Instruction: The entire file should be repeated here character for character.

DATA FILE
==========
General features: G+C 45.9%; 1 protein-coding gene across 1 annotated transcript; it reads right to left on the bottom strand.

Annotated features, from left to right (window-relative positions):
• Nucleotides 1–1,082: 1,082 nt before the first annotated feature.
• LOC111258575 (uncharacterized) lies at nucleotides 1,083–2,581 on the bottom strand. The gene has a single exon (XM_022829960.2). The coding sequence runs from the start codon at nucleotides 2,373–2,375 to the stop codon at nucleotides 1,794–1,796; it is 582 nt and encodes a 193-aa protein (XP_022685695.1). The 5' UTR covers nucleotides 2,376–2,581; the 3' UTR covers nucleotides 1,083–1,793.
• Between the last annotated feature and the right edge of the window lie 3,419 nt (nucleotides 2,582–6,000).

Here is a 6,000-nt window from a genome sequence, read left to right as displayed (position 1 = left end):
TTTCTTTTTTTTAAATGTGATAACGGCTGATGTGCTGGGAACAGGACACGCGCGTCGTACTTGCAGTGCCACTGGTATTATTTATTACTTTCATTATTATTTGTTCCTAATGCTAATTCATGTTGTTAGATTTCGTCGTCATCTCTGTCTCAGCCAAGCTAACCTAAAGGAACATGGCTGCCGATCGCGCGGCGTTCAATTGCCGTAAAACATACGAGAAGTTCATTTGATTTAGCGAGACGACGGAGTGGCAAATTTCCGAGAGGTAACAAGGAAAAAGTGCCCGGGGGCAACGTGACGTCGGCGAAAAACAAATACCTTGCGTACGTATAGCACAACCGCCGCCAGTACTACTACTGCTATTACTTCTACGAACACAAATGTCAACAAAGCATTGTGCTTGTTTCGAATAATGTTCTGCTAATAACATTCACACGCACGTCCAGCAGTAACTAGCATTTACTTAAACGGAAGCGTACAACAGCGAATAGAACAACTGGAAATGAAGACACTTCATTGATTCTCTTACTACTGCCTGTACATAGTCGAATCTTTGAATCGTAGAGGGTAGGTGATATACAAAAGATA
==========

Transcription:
General features: G+C 45.9%; 1 protein-coding gene across 1 annotated transcript; it reads right to left on the bottom strand.

Annotated features, from left to right (window-relative positions):
• Nucleotides 1–1,082: 1,082 nt before the first annotated feature.
• LOC111258575 (uncharacterized) lies at nucleotides 1,083–2,581 on the bottom strand. The gene has a single exon (XM_022829960.2). The coding sequence runs from the start codon at nucleotides 2,373–2,375 to the stop codon at nucleotides 1,794–1,796; it is 582 nt and encodes a 193-aa protein (XP_022685695.1). The 5' UTR covers nucleotides 2,376–2,581; the 3' UTR covers nucleotides 1,083–1,793.
• Between the last annotated feature and the right edge of the window lie 3,419 nt (nucleotides 2,582–6,000).

Here is a 6,000-nt window from a genome sequence, read left to right as displayed (position 1 = left end):
TTTCTTTTTTTTAAATGTGATAACGGCTGATGTGCTGGGAACAGGACACGCGCGTCGTACTTGCAGTGCCACTGGTATTATTTATTACTTTCATTATTATTTGTTCCTAATGCTAATTCATGTTGTTAGATTTCGTCGTCATCTCTGTCTCAGCCAAGCTAACCTAAAGGAACATGGCTGCCGATCGCGCGGCGTTCAATTGCCGTAAAACATACGAGAAGTTCATTTGATTTAGCGAGACGACGGAGTGGCAAATTTCCGAGAGGTAACAAGGAAAAAGTGCCCGGGGGCAACGTGACGTCGGCGAAAAACAAATACCTTGCGTACGTATAGCACAACCGCCGCCAGTACTACTACTGCTATTACTTCTACGAACACAAATGTCAACAAAGCATTGTGCTTGTTTCGAATAATGTTCTGCTAATAACATTCACACGCACGTCCAGCAGTAACTAGCATTTACTTAAACGGAAGCGTACAACAGCGAATAGAACAACTGGAAATGAAGACACTTCATTGATTCTCTTACTACTGCCTGTACATAGTCGAATCTTTGAATCGTAGAGGGTAGGTGATATACAAAAGATA